recognized according to the nature of the
    phenomenon

16
Hazard Identification
  • Extended Hazard and Operability Studies (HAZOP)
  • The method relies on determining answers to
    questions of what-if nature.
  • By applying a set of guide words systematically
    to develop a collection of what-if questions.
  • They are applied to the attributes of various
    components and connectors of the system being
    studied.
  • If a deviation from the normal working of the
    component is credible, the behaviour of the
    component is considered as a possible hazard.

17
Guide Words for Software Hazard Identification
Guide word Applicable attribute Interpretations
No Date/control signals No data / control signal exchanged No data / control signals produced/received.
No Component property/ function The component / connector does not have the designed property / function.
No Component / connector The system does not contain the component / connector.
More Quantitative parameters The value of the parameter is too large.
Less Quantitative parameters The value of the parameter is too small.
18
As well as Event or activity Redundant data sent, or event/activity occurred in addition to the intended ones.
As well as Component / connector Other components / connectors are added in addition to the intended ones.
Part of Structured data Only a part of the data produced, stored or received.
Part of Structure events Only a part of the events happened.
Reverse Direction of flow The information flow in the opposite direction.
Reverse Event The opposite event happened.
Other than Data/control signals, quantitative/qualitative parameters Incorrect data / control signals produced The parameter has a value different from the design.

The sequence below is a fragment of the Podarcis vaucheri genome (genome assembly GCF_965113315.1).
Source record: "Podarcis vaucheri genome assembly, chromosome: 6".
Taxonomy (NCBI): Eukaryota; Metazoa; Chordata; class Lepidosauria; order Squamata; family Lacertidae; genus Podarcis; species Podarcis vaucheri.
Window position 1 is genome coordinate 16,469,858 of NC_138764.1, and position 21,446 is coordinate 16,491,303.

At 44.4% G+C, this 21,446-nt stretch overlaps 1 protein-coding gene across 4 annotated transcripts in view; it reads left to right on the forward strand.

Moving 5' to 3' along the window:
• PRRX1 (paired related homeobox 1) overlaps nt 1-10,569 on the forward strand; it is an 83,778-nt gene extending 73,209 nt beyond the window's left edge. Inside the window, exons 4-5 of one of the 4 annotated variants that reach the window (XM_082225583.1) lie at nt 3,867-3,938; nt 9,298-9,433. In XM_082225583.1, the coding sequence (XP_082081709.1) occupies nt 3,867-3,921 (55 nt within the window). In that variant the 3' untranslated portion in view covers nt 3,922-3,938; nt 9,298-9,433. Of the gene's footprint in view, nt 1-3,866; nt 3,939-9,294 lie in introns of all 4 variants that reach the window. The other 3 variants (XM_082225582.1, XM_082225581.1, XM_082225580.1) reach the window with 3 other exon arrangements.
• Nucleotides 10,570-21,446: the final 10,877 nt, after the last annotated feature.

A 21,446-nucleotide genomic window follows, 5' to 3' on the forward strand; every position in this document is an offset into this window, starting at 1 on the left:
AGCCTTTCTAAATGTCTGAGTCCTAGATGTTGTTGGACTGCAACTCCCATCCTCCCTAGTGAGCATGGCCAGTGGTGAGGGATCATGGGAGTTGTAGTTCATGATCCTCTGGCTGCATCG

Other than Component/systems function or property The component has a functionality / property different from the designed.
Other than Component/ connector Other kind of component / connector is contained.
19
Early Periodical events The event happened earlier than expected.
Late Periodical events The event happened later than expected.
Before Temporal orders The event happened in the order earlier than designed.
After Temporal orders The event happened in the order later than designed.
20
Example Internet Connection
Guide word Hazard/Failure mode Causes Consequences
No The internet connection passes no messages between the client and server. Physically disconnected Traffic jam Software failure Network server down. Client cannot communicate with the server.
More More messages are delivered than the clients and the server send out, e.g. duplicated messages. Hackers attack Heavy traffic on the Internet caused resending packages. System clash Overload on the server or the client.
Less Fewer messages are delivered than the server and the clients send out, i.e. lost messages. Discontinued Internet connection Heavy traffic on the Internet Software failure. Incomplete transactions System clash Damage the integrity of the data and program on the server and/or client.